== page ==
Lean Lessons That Could Improve Post-Pandemic Supply Chains
How Lean maximizes value by eliminating waste while maintaining high levels of customer service
A "Lean" supply chain subscribes to the management philosophy that driving out waste is a sure route to business efficiency. Penske Logistics supports Lean practices as part of its culture of continuous improvement.
The COVID-19 pandemic has shined a light on Lean supply chains, especially the unending struggle to minimize inventory volumes without compromising service quality. The spectacle of empty supermarket shelves during the early part of the pandemic served as a stark reminder of what can happen when inventory and service levels are out of sync.
There is always room for constructive reappraisals of operational models. And Lean will continue to be a key strategy for managing supply chains, albeit with the benefit of lessons learned from the pandemic experience.
The Pandemic's Burning Platform
Even though Lean has become foundational to supply chain management, it is still subject to misinterpretation. A common misconception is that this management philosophy is essentially about taking people out of business operations. While this can be an outcome, it is far from the primary purpose of Lean.
In essence, Lean maximizes value to the customer by eliminating waste from processes. Another interpretation is that the model strives to meet customer needs with as much precision — and hence as little inventory — as possible.
Excess inventory is a form of business waste that ties up capital and consumes organizational resources that are better deployed elsewhere. Over recent decades, companies have made considerable strides in reducing inventory volumes while maintaining high service levels.
However, COVID-19 delivered a shock to the system that gave companies pause about their ability to unerringly fulfill customer demand during surges when product stockpiles had been cut to the bone. The crisis has sparked much discussion about the need to revisit approaches to safety stock management.
Planning for Uncertainty
To a large extent, these conversations are centered on managing the risks associated with fine-tuning inventory to shifts in demand. During the pandemic, high-profile product shortages appeared to prove that inventory pruning has gone too far. An understandable reaction to these emergencies is to review or even reverse inventory reduction efforts. Such reviews are sensible — provided they are based on robust analysis and not just knee-jerk reactions to headlines.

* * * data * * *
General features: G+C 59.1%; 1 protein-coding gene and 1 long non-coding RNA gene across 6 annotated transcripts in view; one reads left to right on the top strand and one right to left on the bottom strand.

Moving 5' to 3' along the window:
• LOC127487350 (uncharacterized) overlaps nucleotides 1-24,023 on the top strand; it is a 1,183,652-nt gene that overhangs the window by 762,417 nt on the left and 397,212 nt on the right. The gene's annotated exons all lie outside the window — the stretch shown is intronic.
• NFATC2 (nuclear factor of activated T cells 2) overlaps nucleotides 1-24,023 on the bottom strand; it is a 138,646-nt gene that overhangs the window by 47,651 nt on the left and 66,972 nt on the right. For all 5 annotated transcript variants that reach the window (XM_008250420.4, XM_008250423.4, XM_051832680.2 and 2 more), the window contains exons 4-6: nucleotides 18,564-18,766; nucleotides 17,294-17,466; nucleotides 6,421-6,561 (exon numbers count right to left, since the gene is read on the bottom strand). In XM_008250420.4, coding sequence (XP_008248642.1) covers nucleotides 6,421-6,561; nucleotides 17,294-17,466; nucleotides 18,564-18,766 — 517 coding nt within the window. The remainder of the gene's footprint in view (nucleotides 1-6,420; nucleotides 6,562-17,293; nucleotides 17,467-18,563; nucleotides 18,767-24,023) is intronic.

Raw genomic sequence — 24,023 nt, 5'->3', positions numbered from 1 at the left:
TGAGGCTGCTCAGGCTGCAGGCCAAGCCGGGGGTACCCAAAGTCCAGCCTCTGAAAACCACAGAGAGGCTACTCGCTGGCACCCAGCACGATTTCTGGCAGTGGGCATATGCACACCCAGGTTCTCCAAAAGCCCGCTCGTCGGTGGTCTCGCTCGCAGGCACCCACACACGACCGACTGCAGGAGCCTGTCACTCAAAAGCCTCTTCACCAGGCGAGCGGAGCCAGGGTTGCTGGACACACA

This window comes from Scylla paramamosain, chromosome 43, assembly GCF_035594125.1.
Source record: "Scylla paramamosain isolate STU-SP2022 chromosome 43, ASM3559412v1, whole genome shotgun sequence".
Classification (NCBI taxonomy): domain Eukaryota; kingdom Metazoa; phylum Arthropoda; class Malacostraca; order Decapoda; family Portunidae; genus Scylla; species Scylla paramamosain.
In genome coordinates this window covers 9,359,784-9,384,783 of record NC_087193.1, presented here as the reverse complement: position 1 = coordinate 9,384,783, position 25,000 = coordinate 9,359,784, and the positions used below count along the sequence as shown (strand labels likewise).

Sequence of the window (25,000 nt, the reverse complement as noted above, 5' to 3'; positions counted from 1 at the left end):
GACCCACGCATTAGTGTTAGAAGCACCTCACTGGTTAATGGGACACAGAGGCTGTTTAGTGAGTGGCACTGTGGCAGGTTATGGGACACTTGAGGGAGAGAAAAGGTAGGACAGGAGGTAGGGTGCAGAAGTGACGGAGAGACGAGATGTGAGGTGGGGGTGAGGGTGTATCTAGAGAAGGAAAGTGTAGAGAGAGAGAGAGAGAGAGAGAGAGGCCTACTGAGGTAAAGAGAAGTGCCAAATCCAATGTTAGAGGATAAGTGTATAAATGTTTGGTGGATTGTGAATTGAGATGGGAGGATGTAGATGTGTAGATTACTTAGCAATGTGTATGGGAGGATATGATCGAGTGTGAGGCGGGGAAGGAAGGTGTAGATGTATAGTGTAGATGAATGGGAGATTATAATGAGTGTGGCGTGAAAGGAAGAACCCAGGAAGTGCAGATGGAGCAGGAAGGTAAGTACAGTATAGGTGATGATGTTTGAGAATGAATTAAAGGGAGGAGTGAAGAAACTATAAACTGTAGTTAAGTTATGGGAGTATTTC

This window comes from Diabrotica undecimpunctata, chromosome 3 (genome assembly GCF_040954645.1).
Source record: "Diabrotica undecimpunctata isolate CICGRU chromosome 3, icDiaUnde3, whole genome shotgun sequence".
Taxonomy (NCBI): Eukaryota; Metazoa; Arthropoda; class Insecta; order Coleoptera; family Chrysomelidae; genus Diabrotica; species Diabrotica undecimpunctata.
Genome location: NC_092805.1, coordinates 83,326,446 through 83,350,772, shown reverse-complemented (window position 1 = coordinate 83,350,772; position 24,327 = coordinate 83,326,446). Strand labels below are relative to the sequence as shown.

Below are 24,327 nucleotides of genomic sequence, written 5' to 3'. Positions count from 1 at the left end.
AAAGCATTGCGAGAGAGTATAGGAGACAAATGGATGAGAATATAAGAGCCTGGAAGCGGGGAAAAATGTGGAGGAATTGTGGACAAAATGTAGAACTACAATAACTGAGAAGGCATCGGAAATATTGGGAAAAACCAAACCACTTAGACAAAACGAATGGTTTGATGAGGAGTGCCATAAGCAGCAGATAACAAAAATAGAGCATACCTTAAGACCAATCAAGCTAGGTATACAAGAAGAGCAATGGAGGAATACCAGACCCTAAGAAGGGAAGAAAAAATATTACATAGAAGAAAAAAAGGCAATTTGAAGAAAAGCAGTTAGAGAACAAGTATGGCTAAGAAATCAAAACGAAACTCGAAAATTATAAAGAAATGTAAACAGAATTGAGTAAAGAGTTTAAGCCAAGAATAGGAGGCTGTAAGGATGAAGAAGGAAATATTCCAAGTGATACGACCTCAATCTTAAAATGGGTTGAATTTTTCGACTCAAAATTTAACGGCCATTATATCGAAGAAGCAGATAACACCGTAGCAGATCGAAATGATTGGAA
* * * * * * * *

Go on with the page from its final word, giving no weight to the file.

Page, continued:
For example, a client company in the food business asked Penske Logistics to evaluate the addition of two safety stock locations to its distribution network. The extra inventory would provide some insurance if a pandemic-related surge hit the company.
"We ran various total logistics cost models that looked at the cost of transportation, warehousing, cross-docking, and inventory should the company add the locations," says Andy Moses, senior vice president, sales and solutions for Penske Logistics.
Another Penske customer was concerned about what might happen if a severe disruption struck the external distributor network it sold into, preventing the network from functioning.
In this case, looking at contingency planning around different models of distribution, Penske modeled alternative models and cost implications in terms of critical parameters such as warehousing costs.
Changes in inventory management need to reflect the company's risk profile, notes Moses. A risk-averse enterprise may skew toward supporting plenty of buffer stock, while a risk-tolerant company might take a much leaner approach. The modeling capabilities and deep domain knowledge of a leading third-party provider such as Penske are invaluable when evaluating different approaches. For instance, Penske can present alternative distribution scenarios based on different degrees of risk.
As the pandemic subsides, Lean supply chain practices will likely evolve with increased activity around contingency planning and continuous improvement. Increased interest in planning for demand surges is likely to persist. And Penske Logistics will continue to leverage Lean alongside other continuous improvement tools such as Six Sigma and Kaizen.
But the pandemic will not diminish the importance of Lean. "Competitive companies will still be the ones that figure out how to handle surges by eliminating waste through shorter lead times and fast product flows — to navigate surges with a minimum of inventory," says Moses.